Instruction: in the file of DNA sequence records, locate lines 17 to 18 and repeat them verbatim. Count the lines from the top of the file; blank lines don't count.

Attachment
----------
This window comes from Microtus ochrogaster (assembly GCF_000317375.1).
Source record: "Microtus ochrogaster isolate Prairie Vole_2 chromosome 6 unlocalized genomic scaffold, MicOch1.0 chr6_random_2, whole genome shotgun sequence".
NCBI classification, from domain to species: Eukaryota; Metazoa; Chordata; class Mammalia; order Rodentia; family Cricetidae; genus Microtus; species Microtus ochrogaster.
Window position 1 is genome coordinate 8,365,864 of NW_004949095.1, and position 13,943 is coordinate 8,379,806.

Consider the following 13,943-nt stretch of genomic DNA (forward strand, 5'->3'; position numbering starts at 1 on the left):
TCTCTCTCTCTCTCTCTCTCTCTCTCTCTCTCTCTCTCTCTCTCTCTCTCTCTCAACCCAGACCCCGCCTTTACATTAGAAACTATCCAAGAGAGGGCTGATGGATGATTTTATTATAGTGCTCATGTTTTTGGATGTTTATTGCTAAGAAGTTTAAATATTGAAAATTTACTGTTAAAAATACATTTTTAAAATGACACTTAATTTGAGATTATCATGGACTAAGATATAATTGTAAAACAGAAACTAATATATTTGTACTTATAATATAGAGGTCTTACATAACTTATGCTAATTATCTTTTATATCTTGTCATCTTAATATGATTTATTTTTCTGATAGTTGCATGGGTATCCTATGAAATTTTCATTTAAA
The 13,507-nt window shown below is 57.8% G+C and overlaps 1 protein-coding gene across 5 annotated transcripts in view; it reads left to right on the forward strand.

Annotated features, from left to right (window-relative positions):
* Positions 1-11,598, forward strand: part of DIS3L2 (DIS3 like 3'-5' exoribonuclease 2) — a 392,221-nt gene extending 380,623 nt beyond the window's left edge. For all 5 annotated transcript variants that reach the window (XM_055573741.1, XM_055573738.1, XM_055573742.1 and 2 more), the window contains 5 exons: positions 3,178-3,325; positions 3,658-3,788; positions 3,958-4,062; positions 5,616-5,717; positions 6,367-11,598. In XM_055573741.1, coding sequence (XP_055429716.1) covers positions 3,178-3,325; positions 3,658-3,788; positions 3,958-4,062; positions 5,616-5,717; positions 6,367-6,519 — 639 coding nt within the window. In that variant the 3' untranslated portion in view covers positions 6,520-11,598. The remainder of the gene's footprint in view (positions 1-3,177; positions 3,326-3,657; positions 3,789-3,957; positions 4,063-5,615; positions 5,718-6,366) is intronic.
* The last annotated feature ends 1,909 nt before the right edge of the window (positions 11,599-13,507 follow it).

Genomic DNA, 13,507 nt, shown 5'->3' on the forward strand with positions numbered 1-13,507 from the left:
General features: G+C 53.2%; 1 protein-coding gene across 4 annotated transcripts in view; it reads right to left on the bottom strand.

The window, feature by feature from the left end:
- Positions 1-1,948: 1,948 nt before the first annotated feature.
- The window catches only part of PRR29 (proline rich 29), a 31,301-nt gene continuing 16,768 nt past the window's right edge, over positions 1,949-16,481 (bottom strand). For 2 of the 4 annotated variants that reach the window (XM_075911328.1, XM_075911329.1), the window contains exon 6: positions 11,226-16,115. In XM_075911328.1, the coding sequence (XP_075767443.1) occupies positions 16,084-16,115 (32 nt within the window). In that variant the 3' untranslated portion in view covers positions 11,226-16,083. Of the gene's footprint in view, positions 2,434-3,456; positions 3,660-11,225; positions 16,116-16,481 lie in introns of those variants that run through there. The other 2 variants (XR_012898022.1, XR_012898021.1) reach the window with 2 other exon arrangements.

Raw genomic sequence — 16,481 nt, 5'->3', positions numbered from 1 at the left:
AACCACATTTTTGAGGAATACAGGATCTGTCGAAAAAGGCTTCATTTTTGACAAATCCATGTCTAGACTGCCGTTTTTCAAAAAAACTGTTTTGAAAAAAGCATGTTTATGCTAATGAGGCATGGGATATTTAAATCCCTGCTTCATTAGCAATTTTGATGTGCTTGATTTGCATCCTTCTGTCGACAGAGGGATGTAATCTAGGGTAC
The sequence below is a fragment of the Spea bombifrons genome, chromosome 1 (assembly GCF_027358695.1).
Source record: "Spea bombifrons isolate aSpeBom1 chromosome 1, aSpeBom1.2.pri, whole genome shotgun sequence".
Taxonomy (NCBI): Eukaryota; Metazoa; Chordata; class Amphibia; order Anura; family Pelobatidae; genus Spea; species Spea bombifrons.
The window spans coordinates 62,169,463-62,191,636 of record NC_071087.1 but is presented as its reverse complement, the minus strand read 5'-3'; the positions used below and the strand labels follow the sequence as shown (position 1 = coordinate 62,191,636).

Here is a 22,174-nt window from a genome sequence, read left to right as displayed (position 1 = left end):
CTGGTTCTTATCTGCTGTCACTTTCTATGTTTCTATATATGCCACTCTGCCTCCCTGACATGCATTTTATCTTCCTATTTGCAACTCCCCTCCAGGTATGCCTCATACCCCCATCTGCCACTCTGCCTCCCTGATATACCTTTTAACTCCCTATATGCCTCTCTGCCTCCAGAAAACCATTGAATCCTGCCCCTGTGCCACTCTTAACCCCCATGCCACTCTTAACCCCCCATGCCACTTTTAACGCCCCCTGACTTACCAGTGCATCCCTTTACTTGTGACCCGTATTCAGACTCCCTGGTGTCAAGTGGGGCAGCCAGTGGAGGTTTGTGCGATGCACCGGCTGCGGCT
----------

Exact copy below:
AACCACATTTTTGAGGAATACAGGATCTGTCGAAAAAGGCTTCATTTTTGACAAATCCATGTCTAGACTGCCGTTTTTCAAAAAAACTGTTTTGAAAAAAGCATGTTTATGCTAATGAGGCATGGGATATTTAAATCCCTGCTTCATTAGCAATTTTGATGTGCTTGATTTGCATCCTTCTGTCGACAGAGGGATGTAATCTAGGGTAC
The sequence below is a fragment of the Spea bombifrons genome, chromosome 1 (assembly GCF_027358695.1).